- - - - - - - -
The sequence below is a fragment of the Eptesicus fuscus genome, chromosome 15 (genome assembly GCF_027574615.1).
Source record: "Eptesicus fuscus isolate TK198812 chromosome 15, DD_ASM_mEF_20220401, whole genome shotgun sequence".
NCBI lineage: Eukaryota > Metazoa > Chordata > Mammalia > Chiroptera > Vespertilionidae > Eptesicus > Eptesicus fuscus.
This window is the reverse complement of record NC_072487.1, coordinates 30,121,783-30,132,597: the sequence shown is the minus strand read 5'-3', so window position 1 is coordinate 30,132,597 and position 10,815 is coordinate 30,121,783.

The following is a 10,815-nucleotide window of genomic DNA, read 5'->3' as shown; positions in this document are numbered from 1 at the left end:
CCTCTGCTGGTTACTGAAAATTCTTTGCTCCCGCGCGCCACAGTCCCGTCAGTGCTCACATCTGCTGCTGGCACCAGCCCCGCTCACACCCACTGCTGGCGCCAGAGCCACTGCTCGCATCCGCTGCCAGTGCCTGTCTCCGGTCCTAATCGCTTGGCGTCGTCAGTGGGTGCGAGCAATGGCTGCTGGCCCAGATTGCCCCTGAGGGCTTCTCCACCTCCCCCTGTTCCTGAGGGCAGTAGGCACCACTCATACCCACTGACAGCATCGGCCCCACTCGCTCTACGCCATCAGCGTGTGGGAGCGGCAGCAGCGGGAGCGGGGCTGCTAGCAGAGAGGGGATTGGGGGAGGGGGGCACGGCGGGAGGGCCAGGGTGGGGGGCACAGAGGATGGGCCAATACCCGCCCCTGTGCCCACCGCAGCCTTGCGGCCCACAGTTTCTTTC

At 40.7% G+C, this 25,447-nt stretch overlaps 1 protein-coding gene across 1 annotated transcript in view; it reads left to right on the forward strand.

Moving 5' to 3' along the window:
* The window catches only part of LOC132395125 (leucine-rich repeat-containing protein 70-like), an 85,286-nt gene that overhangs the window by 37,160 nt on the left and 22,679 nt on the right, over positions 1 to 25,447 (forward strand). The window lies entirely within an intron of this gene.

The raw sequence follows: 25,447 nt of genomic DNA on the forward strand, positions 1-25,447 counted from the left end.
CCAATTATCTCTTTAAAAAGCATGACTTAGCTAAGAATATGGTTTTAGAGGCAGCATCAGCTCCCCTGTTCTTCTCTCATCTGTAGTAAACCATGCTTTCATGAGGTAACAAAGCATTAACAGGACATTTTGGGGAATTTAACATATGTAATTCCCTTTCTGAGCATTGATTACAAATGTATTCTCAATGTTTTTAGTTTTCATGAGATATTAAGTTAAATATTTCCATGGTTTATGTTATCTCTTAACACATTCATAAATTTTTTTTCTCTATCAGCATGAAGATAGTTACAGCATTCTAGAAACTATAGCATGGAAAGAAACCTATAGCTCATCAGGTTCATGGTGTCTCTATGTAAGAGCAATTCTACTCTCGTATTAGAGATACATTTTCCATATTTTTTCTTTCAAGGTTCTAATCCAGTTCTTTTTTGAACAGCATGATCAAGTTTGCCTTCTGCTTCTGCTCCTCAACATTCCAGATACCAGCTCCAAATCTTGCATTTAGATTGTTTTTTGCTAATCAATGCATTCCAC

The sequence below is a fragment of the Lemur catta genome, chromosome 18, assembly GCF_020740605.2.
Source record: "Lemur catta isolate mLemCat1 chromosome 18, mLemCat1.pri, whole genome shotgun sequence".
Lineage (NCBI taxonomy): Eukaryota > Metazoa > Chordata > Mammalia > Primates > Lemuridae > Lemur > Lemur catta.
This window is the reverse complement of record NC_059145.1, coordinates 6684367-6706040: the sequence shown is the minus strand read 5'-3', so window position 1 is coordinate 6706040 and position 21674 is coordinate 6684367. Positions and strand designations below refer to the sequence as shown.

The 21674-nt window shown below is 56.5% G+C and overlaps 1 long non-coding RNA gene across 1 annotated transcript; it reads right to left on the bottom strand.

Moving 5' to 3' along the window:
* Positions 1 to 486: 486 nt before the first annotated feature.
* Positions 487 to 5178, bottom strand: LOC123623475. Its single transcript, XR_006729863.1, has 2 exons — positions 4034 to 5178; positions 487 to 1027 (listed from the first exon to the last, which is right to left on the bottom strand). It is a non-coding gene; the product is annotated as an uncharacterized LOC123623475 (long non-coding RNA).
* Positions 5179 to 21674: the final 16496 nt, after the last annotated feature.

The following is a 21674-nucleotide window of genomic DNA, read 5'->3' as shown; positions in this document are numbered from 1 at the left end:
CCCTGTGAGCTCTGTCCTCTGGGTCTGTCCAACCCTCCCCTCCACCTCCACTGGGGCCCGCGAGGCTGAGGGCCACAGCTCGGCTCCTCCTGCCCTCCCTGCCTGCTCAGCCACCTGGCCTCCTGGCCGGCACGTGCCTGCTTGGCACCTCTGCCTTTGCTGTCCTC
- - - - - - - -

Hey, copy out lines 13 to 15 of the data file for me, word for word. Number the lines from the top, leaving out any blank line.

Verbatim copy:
Source record: "Lemur catta isolate mLemCat1 chromosome 18, mLemCat1.pri, whole genome shotgun sequence".
Lineage (NCBI taxonomy): Eukaryota > Metazoa > Chordata > Mammalia > Primates > Lemuridae > Lemur > Lemur catta.
This window is the reverse complement of record NC_059145.1, coordinates 6684367-6706040: the sequence shown is the minus strand read 5'-3', so window position 1 is coordinate 6706040 and position 21674 is coordinate 6684367. Positions and strand designations below refer to the sequence as shown.